The birth control pill, to a great degree, made possible the (hetero)sexual revolution. Yet those who developed oral contraceptives did not intend their work to promote what the majority of Americans at the time called “promiscuity.” Doctors generally refused to prescribe the pill to women who were not married; the Supreme Court did not rule this practice unconstitutional until 1972.

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“The birth control pill, to a great degree, made possible the (hetero)sexual revolution. Yet those who developed oral contraceptives did not intend their work to promote what the majority of Americans at the time called “promiscuity.” Doctors generally refused to prescribe the pill to women who were not married; the Supreme Court did not rule this practice unconstitutional until 1972.”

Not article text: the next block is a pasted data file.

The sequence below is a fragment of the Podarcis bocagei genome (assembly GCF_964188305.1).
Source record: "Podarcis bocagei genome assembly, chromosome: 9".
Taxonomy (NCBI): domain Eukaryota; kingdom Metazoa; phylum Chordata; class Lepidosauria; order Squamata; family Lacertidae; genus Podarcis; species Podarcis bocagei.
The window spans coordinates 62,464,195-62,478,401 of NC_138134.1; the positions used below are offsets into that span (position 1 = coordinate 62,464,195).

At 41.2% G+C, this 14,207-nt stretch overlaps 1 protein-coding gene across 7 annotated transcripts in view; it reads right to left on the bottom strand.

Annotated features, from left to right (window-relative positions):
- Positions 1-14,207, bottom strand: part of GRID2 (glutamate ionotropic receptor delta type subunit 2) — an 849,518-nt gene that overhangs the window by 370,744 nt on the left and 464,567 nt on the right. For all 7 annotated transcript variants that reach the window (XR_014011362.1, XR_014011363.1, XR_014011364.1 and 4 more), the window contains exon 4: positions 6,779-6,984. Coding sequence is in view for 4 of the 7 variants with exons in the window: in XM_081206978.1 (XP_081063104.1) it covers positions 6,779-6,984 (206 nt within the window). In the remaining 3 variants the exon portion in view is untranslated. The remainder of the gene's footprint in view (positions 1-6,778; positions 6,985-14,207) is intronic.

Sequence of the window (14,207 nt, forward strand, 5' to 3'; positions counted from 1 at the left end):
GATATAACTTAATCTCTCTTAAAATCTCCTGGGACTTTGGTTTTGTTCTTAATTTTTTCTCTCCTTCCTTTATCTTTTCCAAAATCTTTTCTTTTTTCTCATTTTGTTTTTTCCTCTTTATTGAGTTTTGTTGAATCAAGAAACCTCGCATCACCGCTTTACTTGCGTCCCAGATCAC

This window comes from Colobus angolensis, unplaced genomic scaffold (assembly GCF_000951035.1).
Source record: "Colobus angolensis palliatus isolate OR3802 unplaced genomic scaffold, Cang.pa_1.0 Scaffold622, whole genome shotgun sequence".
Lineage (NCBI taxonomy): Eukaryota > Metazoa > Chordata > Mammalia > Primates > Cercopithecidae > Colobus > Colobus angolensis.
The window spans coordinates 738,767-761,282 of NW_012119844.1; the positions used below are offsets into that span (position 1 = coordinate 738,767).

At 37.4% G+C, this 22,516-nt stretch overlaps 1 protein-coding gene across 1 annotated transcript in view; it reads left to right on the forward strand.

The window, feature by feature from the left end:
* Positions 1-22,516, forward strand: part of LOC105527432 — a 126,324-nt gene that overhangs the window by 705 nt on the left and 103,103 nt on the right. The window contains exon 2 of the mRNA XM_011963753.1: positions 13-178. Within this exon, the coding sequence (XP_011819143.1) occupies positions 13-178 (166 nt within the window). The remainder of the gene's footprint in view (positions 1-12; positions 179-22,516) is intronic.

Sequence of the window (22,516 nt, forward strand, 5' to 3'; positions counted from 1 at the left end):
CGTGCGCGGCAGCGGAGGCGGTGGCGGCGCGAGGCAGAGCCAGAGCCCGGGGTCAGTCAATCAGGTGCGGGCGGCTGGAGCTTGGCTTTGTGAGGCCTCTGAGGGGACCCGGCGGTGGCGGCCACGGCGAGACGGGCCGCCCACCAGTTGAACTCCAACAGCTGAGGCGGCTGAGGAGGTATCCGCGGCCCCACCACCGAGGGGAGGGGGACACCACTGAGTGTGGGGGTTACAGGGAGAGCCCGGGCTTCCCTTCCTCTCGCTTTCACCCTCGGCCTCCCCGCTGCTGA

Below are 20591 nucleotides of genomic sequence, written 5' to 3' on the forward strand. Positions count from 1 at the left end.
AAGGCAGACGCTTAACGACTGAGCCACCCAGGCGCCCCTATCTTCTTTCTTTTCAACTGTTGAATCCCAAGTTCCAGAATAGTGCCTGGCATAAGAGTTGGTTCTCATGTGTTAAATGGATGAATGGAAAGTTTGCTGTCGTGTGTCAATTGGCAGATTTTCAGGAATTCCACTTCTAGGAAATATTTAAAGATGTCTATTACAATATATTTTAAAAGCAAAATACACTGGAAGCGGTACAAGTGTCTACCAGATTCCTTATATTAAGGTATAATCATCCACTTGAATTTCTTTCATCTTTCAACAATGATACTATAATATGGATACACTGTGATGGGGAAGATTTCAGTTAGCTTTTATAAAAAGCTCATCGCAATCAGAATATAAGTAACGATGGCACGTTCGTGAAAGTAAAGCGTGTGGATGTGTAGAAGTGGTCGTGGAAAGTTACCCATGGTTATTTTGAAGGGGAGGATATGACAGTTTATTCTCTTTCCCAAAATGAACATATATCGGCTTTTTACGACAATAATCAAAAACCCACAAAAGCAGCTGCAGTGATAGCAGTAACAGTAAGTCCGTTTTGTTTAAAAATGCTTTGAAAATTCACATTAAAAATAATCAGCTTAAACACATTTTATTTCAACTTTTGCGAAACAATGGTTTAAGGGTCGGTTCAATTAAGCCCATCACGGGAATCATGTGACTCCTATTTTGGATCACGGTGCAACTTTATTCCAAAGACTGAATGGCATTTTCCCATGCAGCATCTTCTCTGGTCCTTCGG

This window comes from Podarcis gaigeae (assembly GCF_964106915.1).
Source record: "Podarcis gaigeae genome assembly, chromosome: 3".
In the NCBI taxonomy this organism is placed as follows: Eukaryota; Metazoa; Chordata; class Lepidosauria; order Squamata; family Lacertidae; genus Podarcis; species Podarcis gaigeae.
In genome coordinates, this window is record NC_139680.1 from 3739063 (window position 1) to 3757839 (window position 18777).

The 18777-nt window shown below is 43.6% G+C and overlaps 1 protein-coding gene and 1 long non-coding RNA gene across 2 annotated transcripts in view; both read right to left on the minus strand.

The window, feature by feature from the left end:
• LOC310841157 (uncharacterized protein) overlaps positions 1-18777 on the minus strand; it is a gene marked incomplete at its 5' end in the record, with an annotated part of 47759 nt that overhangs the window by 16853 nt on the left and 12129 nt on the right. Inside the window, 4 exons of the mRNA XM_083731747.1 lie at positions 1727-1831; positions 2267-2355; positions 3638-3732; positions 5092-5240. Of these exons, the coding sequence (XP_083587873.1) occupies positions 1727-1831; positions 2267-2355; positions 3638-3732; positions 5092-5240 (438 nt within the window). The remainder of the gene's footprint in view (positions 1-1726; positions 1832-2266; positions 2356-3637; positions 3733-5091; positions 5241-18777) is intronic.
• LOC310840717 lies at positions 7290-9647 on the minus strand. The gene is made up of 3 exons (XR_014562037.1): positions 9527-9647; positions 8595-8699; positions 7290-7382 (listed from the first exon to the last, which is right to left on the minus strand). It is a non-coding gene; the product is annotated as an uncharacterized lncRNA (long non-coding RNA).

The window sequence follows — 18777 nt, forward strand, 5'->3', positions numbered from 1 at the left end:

Beth Bailey

The birth control pill, to a great degree, made possible the (hetero)sexual revolution. Yet those who developed oral contraceptives did not intend their work to promote what the majority of Americans at the time called 'promiscuity.' Doctors generally refused to prescribe the pill to women who were not married; the Supreme Court did not rule this practice unconstitutional until 1972.